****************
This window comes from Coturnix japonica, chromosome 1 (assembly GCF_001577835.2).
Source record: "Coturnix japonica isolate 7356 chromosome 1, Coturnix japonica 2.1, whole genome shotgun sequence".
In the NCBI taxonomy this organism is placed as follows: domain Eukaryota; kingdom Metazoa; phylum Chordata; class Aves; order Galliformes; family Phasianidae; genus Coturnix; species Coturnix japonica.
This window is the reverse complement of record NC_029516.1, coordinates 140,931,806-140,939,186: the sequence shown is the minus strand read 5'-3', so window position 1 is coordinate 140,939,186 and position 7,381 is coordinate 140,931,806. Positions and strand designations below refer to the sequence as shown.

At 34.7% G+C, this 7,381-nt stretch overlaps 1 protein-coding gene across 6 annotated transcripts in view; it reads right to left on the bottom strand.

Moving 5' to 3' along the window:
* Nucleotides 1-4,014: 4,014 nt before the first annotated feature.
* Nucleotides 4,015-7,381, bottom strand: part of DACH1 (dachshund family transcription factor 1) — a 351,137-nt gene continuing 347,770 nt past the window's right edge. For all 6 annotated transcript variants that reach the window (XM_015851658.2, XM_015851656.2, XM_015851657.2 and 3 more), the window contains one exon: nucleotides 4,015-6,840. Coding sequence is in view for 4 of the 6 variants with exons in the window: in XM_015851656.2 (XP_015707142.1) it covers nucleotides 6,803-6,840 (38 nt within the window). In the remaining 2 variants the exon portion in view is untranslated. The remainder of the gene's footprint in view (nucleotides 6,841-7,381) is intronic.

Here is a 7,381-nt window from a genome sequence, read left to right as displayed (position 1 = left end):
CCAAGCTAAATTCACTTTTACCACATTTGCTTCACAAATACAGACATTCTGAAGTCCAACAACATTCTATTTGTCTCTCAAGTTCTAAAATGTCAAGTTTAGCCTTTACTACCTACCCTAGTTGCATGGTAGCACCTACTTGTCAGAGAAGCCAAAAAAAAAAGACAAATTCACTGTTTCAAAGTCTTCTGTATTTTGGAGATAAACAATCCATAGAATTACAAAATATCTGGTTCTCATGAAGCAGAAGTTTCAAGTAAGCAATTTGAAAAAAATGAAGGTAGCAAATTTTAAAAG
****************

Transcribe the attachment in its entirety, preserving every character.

This window comes from Coturnix japonica, chromosome 1 (assembly GCF_001577835.2).
Source record: "Coturnix japonica isolate 7356 chromosome 1, Coturnix japonica 2.1, whole genome shotgun sequence".
In the NCBI taxonomy this organism is placed as follows: domain Eukaryota; kingdom Metazoa; phylum Chordata; class Aves; order Galliformes; family Phasianidae; genus Coturnix; species Coturnix japonica.
This window is the reverse complement of record NC_029516.1, coordinates 140,931,806-140,939,186: the sequence shown is the minus strand read 5'-3', so window position 1 is coordinate 140,939,186 and position 7,381 is coordinate 140,931,806. Positions and strand designations below refer to the sequence as shown.

At 34.7% G+C, this 7,381-nt stretch overlaps 1 protein-coding gene across 6 annotated transcripts in view; it reads right to left on the bottom strand.

Moving 5' to 3' along the window:
* Nucleotides 1-4,014: 4,014 nt before the first annotated feature.
* Nucleotides 4,015-7,381, bottom strand: part of DACH1 (dachshund family transcription factor 1) — a 351,137-nt gene continuing 347,770 nt past the window's right edge. For all 6 annotated transcript variants that reach the window (XM_015851658.2, XM_015851656.2, XM_015851657.2 and 3 more), the window contains one exon: nucleotides 4,015-6,840. Coding sequence is in view for 4 of the 6 variants with exons in the window: in XM_015851656.2 (XP_015707142.1) it covers nucleotides 6,803-6,840 (38 nt within the window). In the remaining 2 variants the exon portion in view is untranslated. The remainder of the gene's footprint in view (nucleotides 6,841-7,381) is intronic.

Here is a 7,381-nt window from a genome sequence, read left to right as displayed (position 1 = left end):
CCAAGCTAAATTCACTTTTACCACATTTGCTTCACAAATACAGACATTCTGAAGTCCAACAACATTCTATTTGTCTCTCAAGTTCTAAAATGTCAAGTTTAGCCTTTACTACCTACCCTAGTTGCATGGTAGCACCTACTTGTCAGAGAAGCCAAAAAAAAAAGACAAATTCACTGTTTCAAAGTCTTCTGTATTTTGGAGATAAACAATCCATAGAATTACAAAATATCTGGTTCTCATGAAGCAGAAGTTTCAAGTAAGCAATTTGAAAAAAATGAAGGTAGCAAATTTTAAAAG